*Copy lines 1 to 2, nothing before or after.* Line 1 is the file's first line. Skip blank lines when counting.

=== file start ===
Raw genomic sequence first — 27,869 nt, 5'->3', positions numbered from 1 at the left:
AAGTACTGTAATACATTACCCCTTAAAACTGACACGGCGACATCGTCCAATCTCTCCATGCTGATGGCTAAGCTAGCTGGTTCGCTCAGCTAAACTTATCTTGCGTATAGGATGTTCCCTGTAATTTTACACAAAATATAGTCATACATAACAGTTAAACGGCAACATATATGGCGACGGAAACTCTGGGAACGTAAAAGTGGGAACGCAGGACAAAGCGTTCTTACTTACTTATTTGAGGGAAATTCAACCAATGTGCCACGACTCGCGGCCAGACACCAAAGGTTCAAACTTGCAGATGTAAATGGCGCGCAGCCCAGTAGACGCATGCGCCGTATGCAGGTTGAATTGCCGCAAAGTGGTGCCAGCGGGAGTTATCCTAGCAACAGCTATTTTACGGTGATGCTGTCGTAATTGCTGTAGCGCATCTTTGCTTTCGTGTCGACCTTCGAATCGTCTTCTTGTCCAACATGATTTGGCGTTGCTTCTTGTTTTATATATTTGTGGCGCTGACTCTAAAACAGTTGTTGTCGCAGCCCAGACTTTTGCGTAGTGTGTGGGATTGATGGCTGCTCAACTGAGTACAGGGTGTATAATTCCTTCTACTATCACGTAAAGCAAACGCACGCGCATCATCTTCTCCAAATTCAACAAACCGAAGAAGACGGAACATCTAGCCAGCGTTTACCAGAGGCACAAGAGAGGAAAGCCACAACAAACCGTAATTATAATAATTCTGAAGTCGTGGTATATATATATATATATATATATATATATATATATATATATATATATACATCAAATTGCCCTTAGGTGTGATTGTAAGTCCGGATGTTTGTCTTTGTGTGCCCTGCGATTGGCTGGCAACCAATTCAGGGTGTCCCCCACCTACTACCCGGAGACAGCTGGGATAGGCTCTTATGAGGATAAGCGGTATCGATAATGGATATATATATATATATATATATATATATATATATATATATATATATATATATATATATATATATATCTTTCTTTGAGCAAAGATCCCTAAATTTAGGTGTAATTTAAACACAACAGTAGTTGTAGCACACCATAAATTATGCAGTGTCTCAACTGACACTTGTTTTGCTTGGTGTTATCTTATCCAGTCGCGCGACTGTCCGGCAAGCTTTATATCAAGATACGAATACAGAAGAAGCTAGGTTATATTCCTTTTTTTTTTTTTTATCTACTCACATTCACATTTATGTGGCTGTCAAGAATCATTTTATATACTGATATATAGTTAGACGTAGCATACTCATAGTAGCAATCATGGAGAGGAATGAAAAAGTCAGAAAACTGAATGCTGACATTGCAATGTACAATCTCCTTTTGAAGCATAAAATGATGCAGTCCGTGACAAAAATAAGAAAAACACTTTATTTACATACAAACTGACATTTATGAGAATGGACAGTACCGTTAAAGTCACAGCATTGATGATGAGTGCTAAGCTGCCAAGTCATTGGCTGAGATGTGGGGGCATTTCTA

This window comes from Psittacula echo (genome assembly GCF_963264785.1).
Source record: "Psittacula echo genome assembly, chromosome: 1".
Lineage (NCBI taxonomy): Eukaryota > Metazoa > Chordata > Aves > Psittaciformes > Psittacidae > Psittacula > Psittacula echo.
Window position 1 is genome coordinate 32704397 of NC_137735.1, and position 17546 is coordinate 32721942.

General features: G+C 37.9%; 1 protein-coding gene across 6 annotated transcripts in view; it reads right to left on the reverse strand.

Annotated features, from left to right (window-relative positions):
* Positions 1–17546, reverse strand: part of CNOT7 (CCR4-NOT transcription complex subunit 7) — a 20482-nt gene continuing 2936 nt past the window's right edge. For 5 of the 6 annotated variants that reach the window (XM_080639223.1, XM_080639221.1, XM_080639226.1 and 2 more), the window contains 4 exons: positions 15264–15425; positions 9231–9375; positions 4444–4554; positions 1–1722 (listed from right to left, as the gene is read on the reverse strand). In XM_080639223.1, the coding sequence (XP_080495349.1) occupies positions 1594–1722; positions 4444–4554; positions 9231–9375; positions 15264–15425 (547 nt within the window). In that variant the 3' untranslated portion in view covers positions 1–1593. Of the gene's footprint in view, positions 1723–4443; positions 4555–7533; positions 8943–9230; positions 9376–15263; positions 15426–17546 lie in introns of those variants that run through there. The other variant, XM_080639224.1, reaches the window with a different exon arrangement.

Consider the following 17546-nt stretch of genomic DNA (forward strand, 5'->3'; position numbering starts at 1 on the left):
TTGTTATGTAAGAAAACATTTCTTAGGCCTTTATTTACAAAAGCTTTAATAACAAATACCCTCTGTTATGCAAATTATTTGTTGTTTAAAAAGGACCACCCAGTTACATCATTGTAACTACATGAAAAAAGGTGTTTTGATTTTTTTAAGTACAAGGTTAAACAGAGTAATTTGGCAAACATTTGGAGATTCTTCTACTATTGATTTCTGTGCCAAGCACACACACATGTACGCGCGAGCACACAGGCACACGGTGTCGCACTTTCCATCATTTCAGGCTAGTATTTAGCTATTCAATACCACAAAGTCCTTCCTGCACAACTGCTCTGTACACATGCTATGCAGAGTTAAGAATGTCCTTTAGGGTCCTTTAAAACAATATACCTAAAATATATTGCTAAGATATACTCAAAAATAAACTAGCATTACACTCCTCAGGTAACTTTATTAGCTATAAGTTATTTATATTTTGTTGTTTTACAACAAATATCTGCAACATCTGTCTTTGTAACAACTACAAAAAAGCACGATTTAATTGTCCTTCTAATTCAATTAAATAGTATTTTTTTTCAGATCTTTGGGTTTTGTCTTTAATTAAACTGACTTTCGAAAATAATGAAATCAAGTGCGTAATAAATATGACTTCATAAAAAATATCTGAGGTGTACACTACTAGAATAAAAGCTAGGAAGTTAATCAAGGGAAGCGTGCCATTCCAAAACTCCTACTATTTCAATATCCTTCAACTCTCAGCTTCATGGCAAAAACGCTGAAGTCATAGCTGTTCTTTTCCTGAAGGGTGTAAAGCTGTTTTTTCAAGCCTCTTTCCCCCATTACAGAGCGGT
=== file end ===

Raw genomic sequence first — 27,869 nt, 5'->3', positions numbered from 1 at the left:
AAGTACTGTAATACATTACCCCTTAAAACTGACACGGCGACATCGTCCAATCTCTCCATGCTGATGGCTAAGCTAGCTGGTTCGCTCAGCTAAACTTATCTTGCGTATAGGATGTTCCCTGTAATTTTACACAAAATATAGTCATACATAACAGTTAAACGGCAACATATATGGCGACGGAAACTCTGGGAACGTAAAAGTGGGAACGCAGGACAAAGCGTTCTTACTTACTTATTTGAGGGAAATTCAACCAATGTGCCACGACTCGCGGCCAGACACCAAAGGTTCAAACTTGCAGATGTAAATGGCGCGCAGCCCAGTAGACGCATGCGCCGTATGCAGGTTGAATTGCCGCAAAGTGGTGCCAGCGGGAGTTATCCTAGCAACAGCTATTTTACGGTGATGCTGTCGTAATTGCTGTAGCGCATCTTTGCTTTCGTGTCGACCTTCGAATCGTCTTCTTGTCCAACATGATTTGGCGTTGCTTCTTGTTTTATATATTTGTGGCGCTGACTCTAAAACAGTTGTTGTCGCAGCCCAGACTTTTGCGTAGTGTGTGGGATTGATGGCTGCTCAACTGAGTACAGGGTGTATAATTCCTTCTACTATCACGTAAAGCAAACGCACGCGCATCATCTTCTCCAAATTCAACAAACCGAAGAAGACGGAACATCTAGCCAGCGTTTACCAGAGGCACAAGAGAGGAAAGCCACAACAAACCGTAATTATAATAATTCTGAAGTCGTGGTATATATATATATATATATATATATATATATATATATATATATATATACATCAAATTGCCCTTAGGTGTGATTGTAAGTCCGGATGTTTGTCTTTGTGTGCCCTGCGATTGGCTGGCAACCAATTCAGGGTGTCCCCCACCTACTACCCGGAGACAGCTGGGATAGGCTCTTATGAGGATAAGCGGTATCGATAATGGATATATATATATATATATATATATATATATATATATATATATATATATATATATATATATATATATCTTTCTTTGAGCAAAGATCCCTAAATTTAGGTGTAATTTAAACACAACAGTAGTTGTAGCACACCATAAATTATGCAGTGTCTCAACTGACACTTGTTTTGCTTGGTGTTATCTTATCCAGTCGCGCGACTGTCCGGCAAGCTTTATATCAAGATACGAATACAGAAGAAGCTAGGTTATATTCCTTTTTTTTTTTTTTATCTACTCACATTCACATTTATGTGGCTGTCAAGAATCATTTTATATACTGATATATAGTTAGACGTAGCATACTCATAGTAGCAATCATGGAGAGGAATGAAAAAGTCAGAAAACTGAATGCTGACATTGCAATGTACAATCTCCTTTTGAAGCATAAAATGATGCAGTCCGTGACAAAAATAAGAAAAACACTTTATTTACATACAAACTGACATTTATGAGAATGGACAGTACCGTTAAAGTCACAGCATTGATGATGAGTGCTAAGCTGCCAAGTCATTGGCTGAGATGTGGGGGCATTTCTA